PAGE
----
Has China collapsed? Well let us look at the evidence:
Evidence For China
The exchange rates of different currencies give some clues about China.
Crossroads Capital up 55.8% YTD after 32.5% in 2019 explains how it did it
Crossroads Capital is up 55.8% net for this year through the end of October. The fund released its 2019 annual letter this month after scrapping its previous 2019 letter in March due to the changes brought about by the pandemic. For 2019, the fund was up 32.5% net. Since inception in June 2016, Crossroads Capital Read More
The graph has been scaled that bottom is half of the top – only relative variations matter.
In this turmoil the USD/EUR relation seems boringly tranquil.
Both Australia and Brazil are major raw materials suppliers to China and other countries. Brazil apparently broke a little over a year ago, but was somehow overlooked in the noise around Europe and China. Japan we all know about as having debased their currency big time. The canary in the mine appears to be Australia that has enjoyed very high rate of exchange the last 2-3 years, but has dropped significantly the last month under repeated profit taking that really did nothing to stabilize. Last week’s serious drop was possibly halted, but there are more explanations than certainty: Canberratimes.com.au
“To a large extent the recent weakness in AUD … can be attributed to the pressure being seen on ‘carry trades’ more broadly as the market moves to price an earlier and swifter Fed tapering of their bond purchases,” said John Horner, strategist at Deutsche Bank AG (NYSE:DB) (FRA:DBK) (ETR:DBK).
ANZ currency strategist Andrew Salter said the fall in Australian dollar was “just collateral damage,” caught up in a volatile market place.
“It’s something that’s not really Aussie specific at the moment, it looks to be a consequence of what’s going on in the Nikkei and yen in Japan,” Mr Salter said.
Had a month ago a statement from Gina Reinhart (north of equator briefly known in the gossips columns) on the annual mining conference:
“They seemed to think we could somehow afford to be increasingly cost uncompetitive and become deeper in debt.”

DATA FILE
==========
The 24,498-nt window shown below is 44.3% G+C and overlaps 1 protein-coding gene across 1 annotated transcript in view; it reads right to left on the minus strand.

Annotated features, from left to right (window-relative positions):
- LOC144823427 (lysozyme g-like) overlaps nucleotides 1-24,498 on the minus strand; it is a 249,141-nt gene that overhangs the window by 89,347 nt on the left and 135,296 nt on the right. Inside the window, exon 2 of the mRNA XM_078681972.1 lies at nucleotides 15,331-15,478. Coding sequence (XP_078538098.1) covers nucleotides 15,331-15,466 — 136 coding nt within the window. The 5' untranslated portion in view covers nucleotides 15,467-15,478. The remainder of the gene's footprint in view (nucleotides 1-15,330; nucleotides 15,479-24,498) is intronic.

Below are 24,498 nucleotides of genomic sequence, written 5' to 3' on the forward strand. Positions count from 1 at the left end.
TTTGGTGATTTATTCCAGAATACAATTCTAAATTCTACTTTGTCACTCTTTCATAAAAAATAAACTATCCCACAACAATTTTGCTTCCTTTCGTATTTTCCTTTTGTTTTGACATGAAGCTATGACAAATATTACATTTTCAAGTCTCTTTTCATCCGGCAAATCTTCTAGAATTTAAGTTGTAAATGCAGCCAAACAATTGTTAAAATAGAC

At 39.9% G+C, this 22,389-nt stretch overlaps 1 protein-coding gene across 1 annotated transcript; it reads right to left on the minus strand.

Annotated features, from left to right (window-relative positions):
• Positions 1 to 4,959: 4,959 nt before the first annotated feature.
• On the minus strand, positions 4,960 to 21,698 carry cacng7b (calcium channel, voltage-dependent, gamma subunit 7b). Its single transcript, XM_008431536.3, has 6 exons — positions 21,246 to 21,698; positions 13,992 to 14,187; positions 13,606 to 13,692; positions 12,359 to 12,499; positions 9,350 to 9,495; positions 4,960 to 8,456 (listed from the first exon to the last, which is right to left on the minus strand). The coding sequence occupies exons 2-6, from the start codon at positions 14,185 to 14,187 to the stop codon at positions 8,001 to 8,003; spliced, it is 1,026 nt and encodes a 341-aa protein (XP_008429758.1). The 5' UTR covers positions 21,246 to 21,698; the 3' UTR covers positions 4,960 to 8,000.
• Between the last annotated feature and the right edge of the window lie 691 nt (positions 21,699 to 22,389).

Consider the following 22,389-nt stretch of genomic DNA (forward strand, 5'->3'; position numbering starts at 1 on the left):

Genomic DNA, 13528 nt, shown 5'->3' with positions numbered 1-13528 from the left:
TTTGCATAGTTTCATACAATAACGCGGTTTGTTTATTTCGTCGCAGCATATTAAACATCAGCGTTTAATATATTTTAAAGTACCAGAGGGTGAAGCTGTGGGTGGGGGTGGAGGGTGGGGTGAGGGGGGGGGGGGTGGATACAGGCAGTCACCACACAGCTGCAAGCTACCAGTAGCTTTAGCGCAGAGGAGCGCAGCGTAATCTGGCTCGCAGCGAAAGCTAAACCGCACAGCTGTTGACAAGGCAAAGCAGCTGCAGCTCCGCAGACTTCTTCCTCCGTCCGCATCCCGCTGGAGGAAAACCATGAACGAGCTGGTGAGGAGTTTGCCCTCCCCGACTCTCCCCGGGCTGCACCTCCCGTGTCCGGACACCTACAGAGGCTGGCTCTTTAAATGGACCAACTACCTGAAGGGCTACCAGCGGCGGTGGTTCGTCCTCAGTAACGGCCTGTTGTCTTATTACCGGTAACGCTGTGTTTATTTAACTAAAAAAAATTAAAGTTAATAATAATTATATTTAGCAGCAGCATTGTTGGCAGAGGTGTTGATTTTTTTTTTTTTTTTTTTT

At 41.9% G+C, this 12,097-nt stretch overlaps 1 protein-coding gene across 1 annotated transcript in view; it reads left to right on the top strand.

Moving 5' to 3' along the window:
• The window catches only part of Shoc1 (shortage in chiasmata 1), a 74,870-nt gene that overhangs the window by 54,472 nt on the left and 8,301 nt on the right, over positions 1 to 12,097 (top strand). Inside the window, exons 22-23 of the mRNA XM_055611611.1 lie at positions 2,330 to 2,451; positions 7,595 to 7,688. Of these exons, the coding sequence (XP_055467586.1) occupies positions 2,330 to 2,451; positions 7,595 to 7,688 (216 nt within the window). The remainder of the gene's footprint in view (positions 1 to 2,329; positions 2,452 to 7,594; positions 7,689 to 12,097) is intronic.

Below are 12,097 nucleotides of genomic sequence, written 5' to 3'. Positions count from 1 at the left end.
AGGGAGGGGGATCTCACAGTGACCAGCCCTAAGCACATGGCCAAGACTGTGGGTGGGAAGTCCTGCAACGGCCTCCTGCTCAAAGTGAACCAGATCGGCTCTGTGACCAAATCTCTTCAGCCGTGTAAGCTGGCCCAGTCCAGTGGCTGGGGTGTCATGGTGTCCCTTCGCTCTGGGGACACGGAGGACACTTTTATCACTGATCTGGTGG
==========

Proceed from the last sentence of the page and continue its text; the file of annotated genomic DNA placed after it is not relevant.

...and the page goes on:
Ms Rinehart said the mining industry was the only hope for Australia not heading down the path of European countries fighting rising debt from overspending governments.
“It needs to keep reminding Australians this – that without mining and its related industries this country has no hope of repaying our record debt without facing the problems Greece and other countries faced with overspending and consequent debt traumas.”
Apparently Ms Reinhart is not enjoying her wealth with undiluted pleasure – and it is apparently the Governments fault.
Looking at the prices of iron ore, coal and steel – especially together – should catch the eye regarding China.
For one thing it has not been possible for about a year for IMF to get a remotely price quote on steel which in itself is odd for such a broadly used material.
Another thing is the price of Australian coal has been sliding unsteadily for 2½ years; simultaneously the price of iron ore has been oscillating +/- 20% around a price ten times higher than the 2003 price.
How come you are complaining when you are digging out dirt at prices 10 times what you used to? The logical answer is: You are not!
Looking at shipping, very, very recently:
Shipping has this piece while Maersk has launched the biggest containers ship – the first of an order of 20 from a Korean yard – appropriately named Mærsk McKinney Møller.
When Maersk Line takes delivery of its new Triple E-ship the virgin voyage from Asia to Europe will not be light. The ship will be fully loaded when she slips mooring says Maersk Line CEO Søren Skou to Reuters in connection with the naming of the ship Friday.
“Volumes are strong at the moment. Our ships are full,” he tells Reuters.
After the bloodiest war on rates that has gone on for a long time – and further intensified since March – it is not a lucrative business, as rates are now so low that the ship sail with a loss.
The spot rate index SCFI published by Shanghai Shipping Exchange has fallen from 1423 dollar pr TEU mid March to 533 dollar this week – a drop of 62,5 pct.
“Probably the fastest drop in rates we’ve ever seen,” says Søren Skou to Reuters.
Well as there as China has apparently stopped producing steel – the western world has stopped buying a long time ago – at those prices. But it is not the price that is wrong, not even at 10% drop of AUD helps. The recovery of iron ore price since the drop late last year has all the markings of banks trying to save their collateral.
The most likely explanation is that China has stopped buying. Period.
Maersk might have a full ship, but freight rates dropping with 2/3 on an already pressed market sounds like fire sale of an unwanted commodity. Truth is probably there is nothing to sail with.